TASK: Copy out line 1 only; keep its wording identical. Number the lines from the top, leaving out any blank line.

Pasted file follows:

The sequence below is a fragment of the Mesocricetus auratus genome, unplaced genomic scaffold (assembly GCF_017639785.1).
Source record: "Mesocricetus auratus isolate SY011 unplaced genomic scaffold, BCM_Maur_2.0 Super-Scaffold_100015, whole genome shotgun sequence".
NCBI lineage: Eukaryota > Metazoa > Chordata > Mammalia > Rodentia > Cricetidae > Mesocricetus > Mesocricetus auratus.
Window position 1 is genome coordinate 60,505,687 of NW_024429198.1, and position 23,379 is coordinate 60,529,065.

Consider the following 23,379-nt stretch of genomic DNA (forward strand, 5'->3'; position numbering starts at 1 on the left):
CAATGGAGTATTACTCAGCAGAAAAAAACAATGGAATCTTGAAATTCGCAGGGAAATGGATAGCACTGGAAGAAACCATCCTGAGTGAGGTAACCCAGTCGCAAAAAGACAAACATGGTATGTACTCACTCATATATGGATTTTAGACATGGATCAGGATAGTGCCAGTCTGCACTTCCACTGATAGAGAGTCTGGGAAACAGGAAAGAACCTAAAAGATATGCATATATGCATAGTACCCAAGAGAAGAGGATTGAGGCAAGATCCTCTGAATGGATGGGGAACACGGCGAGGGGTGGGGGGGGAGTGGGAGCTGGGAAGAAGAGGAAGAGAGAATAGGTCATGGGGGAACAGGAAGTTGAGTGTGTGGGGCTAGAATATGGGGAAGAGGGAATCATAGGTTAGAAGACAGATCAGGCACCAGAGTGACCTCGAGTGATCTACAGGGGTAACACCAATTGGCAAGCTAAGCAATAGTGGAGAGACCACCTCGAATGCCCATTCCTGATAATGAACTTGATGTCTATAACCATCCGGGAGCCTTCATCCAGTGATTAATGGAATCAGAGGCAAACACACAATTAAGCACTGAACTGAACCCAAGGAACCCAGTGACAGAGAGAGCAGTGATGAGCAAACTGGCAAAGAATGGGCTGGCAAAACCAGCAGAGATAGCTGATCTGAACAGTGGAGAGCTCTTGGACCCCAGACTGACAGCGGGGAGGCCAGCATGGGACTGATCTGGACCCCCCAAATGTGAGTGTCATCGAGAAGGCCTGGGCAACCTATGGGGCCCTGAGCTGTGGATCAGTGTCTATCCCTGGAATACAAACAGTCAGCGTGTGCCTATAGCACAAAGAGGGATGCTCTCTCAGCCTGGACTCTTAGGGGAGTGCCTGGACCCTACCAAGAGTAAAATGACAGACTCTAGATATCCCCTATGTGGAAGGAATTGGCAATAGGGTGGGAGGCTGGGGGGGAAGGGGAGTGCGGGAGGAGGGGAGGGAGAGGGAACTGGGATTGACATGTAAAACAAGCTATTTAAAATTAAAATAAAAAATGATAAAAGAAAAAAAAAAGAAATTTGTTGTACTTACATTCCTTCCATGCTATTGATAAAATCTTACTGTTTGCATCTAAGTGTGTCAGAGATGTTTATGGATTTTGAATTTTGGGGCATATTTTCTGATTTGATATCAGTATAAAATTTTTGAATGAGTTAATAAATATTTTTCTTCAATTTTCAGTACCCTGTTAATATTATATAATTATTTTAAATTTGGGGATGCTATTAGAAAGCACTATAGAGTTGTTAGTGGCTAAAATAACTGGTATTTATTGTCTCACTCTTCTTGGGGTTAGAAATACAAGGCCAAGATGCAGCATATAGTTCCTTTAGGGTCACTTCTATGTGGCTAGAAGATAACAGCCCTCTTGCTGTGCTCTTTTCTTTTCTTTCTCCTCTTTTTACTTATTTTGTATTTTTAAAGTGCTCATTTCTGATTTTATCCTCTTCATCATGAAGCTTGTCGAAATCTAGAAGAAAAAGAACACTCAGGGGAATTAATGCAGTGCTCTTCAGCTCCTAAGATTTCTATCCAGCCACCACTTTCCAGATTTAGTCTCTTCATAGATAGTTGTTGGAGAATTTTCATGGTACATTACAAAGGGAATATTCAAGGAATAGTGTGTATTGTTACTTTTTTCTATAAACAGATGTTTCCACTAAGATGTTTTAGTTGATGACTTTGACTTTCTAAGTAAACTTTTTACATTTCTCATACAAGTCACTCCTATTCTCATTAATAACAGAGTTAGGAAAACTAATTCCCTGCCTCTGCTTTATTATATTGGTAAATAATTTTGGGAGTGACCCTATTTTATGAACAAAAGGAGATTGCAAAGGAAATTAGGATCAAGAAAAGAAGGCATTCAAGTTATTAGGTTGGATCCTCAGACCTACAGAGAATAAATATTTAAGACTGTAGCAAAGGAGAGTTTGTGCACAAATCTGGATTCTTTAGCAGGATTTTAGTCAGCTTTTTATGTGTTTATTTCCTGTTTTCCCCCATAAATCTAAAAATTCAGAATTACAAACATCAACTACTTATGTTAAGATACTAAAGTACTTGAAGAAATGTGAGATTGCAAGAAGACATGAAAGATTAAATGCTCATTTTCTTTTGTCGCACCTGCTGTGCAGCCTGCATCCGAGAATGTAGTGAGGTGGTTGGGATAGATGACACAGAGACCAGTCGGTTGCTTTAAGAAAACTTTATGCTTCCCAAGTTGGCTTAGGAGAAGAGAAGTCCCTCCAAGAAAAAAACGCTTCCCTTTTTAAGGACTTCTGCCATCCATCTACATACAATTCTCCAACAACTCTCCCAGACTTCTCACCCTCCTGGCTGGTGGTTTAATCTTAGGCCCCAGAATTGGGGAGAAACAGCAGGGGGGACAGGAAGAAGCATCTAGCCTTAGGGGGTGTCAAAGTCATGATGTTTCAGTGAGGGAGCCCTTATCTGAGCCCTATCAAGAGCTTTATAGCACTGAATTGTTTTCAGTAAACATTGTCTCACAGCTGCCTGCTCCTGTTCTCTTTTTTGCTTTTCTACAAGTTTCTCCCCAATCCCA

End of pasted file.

The sequence below is a fragment of the Mesocricetus auratus genome, unplaced genomic scaffold (assembly GCF_017639785.1).